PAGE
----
At step 8, the LS and MS may perform a series of communications with each other. The LS may request the MS to determine the location of the MS by using the standalone capability of the MS, and the LS may also send to the MS the location information that was previously determined by the LC at step 6. At step 9 the MS may determine an enhanced version of its location by combining the location information from these two sources. At step 10 the MS may forward this enhanced location information to the LS, which forwards that information to the LR at step 11. As before, in some embodiments the LS may also forward information to the AS at step 12 for accounting purposes.

FIG. 5 shows a diagram of a network, according to an embodiment of the invention. In the illustrated network 500, various base stations (e.g., BS1, BS2) may each communicate wirelessly with various mobile stations (MS) in their coverage area. The base stations may also communicate with each other, so that devices being served by different base stations can communicate with each other through their respective base stations. The diagram shows BS1 and BS2 communicating over a wired link, but in some embodiments they may communicate with each other wirelessly.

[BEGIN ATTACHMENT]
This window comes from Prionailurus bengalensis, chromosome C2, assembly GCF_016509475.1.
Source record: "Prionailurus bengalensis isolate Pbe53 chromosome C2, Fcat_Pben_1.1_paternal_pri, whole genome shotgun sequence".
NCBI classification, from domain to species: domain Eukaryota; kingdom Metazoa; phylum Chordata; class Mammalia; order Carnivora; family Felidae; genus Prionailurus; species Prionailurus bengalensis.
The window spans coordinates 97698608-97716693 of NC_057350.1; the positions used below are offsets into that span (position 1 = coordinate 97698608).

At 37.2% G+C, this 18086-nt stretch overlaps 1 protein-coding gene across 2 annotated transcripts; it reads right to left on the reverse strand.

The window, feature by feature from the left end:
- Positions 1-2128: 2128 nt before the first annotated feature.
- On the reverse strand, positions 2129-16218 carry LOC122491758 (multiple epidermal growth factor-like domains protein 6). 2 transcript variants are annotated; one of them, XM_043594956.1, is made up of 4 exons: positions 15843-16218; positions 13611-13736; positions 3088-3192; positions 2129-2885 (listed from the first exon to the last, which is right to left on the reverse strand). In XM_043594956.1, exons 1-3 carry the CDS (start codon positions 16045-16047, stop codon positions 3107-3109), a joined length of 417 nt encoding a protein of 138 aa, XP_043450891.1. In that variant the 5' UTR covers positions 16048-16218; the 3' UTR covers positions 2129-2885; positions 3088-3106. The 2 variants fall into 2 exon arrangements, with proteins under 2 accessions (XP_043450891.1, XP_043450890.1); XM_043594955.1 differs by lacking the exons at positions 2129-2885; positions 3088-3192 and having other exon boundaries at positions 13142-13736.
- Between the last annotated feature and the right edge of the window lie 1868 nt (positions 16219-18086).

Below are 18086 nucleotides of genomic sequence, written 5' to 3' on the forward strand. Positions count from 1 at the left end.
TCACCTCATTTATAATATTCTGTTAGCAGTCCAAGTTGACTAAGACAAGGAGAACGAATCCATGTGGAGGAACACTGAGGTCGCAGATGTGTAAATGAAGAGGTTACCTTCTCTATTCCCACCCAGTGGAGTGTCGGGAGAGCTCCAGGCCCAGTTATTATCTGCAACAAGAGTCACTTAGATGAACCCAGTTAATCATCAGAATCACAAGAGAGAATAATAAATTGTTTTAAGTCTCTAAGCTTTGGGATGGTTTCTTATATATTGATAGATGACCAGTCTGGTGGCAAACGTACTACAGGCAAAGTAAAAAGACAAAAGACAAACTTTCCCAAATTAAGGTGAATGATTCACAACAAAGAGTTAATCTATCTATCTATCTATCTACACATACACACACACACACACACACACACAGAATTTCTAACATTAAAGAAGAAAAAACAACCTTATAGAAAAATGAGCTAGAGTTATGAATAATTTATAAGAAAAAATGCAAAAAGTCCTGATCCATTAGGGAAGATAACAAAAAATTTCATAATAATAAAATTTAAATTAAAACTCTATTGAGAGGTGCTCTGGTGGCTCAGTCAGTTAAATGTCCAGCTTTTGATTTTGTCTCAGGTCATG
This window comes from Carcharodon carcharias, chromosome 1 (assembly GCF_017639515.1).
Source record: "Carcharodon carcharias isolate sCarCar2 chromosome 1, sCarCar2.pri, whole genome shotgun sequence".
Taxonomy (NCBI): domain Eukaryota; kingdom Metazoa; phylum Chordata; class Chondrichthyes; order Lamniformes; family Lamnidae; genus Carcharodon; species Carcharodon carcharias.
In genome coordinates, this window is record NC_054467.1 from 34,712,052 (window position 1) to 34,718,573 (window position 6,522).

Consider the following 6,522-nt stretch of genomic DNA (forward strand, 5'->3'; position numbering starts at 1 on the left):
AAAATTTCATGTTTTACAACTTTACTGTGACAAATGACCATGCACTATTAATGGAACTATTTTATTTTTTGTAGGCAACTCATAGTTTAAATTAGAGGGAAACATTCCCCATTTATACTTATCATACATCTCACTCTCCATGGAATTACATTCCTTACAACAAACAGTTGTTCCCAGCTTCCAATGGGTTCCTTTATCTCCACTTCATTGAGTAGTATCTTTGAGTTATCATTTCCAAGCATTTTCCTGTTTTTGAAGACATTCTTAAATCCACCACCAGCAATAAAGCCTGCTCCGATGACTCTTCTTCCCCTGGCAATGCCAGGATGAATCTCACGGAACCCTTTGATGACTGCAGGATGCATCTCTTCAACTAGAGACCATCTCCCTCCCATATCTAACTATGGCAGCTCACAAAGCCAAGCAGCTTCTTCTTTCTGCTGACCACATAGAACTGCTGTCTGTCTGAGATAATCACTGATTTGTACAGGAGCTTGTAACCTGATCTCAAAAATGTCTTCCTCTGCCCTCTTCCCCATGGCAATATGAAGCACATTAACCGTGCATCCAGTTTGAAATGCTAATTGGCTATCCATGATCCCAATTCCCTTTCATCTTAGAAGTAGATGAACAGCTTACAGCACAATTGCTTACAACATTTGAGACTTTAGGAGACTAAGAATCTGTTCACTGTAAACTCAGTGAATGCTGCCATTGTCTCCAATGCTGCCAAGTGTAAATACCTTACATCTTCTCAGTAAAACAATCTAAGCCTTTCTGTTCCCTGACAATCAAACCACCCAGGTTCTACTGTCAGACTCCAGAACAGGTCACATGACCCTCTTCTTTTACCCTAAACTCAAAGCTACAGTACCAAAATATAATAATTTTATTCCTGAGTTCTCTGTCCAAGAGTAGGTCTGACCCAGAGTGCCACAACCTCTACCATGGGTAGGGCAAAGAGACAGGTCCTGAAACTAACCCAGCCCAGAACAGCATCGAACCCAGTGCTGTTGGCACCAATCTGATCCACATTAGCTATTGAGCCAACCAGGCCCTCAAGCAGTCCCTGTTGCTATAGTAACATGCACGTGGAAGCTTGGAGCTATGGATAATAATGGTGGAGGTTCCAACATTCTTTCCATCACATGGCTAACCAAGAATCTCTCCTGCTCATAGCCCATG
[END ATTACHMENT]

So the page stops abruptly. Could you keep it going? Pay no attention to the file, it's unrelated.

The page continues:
In still other embodiments, BS1 and BS2 may communicate with each other through intervening devices (not shown) using wireless and/or wired links. A location server (LS) and a location controller (LC) are also shown. They too may communicate as needed through wireless and/or wired (per the dashed lines) links, using intervening devices if needed. A location requester may be any device that is requesting the location of one of the mobile stations. The location requester may be another mobile device, a base station, or a device not shown.

FIGS. 1-4 show two networks-an access service network (ASN) and a core service network (CSN)—that may be considered sub-networks within the network 500 of FIG. 5. The ASN and CSN networks may be defined by their functionality rather than by the types of devices used or the locations of those devices. In some cases, the different functional entities in these networks may simply be modules within a larger, more capable device.